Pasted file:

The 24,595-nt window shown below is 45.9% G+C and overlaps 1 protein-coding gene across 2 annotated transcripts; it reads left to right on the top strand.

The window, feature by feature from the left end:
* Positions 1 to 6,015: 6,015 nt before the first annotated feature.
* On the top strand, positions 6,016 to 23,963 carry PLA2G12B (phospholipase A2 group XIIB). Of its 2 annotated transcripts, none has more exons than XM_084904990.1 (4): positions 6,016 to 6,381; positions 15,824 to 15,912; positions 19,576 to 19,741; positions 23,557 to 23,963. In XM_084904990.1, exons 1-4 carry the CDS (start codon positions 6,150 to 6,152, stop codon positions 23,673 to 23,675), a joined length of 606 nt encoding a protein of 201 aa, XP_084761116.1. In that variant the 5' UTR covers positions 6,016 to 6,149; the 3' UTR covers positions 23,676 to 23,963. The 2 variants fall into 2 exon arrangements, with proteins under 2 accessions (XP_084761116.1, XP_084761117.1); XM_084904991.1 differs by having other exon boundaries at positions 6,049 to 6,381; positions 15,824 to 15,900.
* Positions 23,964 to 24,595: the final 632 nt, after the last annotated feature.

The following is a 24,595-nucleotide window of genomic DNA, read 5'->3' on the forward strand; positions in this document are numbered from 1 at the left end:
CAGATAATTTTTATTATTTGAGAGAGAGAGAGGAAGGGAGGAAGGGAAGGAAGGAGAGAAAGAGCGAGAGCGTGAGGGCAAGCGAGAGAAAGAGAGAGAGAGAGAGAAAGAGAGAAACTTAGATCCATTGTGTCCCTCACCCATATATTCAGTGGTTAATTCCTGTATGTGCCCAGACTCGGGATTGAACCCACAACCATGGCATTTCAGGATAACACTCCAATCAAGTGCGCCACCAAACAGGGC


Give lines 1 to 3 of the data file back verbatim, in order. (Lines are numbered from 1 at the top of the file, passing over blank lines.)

The 24,595-nt window shown below is 45.9% G+C and overlaps 1 protein-coding gene across 2 annotated transcripts; it reads left to right on the top strand.

The window, feature by feature from the left end:
* Positions 1 to 6,015: 6,015 nt before the first annotated feature.